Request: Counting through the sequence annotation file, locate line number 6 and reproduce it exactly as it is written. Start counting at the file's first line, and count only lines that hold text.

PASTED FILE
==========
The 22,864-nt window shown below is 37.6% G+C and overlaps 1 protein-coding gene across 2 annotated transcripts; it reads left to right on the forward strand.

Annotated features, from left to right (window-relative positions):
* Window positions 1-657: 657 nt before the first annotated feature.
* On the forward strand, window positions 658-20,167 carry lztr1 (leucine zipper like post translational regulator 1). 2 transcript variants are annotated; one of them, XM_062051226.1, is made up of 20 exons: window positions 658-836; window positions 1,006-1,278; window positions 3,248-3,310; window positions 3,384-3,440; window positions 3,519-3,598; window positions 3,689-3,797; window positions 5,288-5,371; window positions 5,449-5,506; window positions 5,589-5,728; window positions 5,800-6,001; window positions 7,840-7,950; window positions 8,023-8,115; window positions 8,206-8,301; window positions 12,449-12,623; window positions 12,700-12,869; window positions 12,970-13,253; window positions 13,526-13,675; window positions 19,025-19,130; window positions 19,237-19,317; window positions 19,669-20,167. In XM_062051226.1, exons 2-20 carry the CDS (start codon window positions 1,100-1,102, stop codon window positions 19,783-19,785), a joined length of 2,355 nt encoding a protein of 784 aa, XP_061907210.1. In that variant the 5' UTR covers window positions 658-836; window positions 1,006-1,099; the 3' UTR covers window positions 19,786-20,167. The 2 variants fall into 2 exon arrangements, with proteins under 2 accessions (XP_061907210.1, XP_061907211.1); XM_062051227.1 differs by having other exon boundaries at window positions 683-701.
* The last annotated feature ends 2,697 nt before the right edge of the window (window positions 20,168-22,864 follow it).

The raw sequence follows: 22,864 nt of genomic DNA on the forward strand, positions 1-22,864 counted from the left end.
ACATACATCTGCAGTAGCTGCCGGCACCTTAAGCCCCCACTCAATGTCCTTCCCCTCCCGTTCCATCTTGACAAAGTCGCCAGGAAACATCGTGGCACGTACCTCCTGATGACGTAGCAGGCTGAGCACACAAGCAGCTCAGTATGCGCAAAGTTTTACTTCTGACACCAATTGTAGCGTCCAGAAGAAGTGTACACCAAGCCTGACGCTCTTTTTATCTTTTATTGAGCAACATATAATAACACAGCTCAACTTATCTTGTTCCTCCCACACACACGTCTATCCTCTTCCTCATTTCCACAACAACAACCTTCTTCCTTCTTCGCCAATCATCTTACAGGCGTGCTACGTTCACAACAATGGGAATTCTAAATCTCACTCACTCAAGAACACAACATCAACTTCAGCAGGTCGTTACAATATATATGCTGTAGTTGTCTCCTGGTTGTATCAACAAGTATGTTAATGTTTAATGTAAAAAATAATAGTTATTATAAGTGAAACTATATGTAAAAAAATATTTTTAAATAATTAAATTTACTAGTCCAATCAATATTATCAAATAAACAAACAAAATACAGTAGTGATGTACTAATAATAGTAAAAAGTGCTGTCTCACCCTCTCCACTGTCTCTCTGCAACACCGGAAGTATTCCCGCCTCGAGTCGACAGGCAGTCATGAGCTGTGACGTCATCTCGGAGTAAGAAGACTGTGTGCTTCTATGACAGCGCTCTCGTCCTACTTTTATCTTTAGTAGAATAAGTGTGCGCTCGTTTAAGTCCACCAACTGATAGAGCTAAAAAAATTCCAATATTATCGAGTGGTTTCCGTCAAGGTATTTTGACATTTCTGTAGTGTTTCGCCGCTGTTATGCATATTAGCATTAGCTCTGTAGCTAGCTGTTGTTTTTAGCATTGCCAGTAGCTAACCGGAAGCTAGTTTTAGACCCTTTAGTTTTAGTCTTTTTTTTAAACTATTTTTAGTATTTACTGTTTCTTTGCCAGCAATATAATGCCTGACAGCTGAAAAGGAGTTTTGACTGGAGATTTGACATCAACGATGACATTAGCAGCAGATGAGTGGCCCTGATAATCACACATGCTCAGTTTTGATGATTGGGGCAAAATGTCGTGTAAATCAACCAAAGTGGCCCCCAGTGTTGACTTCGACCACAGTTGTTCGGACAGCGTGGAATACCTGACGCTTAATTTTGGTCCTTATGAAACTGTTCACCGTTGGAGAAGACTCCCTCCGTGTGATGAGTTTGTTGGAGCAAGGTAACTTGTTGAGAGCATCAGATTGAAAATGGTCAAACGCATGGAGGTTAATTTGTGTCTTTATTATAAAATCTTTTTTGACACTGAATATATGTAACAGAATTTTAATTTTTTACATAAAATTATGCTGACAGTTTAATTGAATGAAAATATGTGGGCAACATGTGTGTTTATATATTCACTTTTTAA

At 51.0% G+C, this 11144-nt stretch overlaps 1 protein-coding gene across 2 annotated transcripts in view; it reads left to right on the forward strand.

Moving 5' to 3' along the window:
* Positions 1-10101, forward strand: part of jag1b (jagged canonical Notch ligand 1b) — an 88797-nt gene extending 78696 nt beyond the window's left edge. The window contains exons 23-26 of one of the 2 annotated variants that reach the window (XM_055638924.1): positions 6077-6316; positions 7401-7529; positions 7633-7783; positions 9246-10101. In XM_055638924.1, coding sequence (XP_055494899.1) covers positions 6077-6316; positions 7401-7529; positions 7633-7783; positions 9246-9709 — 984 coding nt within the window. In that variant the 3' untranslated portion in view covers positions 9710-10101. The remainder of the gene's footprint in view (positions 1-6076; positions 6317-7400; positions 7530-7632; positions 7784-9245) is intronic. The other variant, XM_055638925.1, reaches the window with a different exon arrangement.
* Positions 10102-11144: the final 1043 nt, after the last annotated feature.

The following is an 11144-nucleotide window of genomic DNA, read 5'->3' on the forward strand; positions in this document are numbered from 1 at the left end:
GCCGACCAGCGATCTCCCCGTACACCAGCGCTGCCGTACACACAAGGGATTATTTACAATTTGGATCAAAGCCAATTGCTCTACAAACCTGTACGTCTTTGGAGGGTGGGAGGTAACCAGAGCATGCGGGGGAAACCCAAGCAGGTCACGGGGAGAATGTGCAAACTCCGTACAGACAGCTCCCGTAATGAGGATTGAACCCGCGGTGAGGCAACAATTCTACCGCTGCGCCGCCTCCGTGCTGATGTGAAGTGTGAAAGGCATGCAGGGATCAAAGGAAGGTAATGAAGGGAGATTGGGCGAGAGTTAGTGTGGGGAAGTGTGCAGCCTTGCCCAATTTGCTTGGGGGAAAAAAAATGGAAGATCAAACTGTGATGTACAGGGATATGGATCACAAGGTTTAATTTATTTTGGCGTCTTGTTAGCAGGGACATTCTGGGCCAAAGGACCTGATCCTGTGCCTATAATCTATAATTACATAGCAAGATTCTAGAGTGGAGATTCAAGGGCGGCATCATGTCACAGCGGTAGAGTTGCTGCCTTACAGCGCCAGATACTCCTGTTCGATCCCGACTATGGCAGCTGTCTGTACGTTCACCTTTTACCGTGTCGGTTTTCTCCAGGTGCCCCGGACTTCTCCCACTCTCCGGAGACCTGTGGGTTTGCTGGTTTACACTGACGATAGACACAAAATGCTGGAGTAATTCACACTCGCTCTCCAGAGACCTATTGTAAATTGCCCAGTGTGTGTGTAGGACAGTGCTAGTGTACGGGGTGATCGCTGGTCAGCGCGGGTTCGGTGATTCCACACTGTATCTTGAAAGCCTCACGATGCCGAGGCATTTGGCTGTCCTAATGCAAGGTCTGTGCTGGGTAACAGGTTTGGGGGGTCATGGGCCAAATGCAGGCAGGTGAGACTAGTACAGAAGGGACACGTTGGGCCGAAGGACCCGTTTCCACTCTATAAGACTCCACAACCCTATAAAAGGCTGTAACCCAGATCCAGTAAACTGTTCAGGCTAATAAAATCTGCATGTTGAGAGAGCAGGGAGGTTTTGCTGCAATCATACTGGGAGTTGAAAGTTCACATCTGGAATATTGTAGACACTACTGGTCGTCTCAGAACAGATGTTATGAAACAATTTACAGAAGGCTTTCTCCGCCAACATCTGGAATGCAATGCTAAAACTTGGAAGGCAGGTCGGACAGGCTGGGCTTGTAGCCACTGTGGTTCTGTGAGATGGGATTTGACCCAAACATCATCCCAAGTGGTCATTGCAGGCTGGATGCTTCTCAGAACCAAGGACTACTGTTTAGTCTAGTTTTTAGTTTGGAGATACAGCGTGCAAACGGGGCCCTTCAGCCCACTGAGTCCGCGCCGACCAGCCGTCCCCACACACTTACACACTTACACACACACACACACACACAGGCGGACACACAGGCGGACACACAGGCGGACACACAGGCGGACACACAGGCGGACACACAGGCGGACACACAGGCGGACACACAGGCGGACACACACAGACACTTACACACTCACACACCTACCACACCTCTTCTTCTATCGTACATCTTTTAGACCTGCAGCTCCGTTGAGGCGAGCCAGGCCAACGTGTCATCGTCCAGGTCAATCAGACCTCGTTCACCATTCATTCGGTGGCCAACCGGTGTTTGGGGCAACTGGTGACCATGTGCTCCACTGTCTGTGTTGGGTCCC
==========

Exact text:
The raw sequence follows: 22,864 nt of genomic DNA on the forward strand, positions 1-22,864 counted from the left end.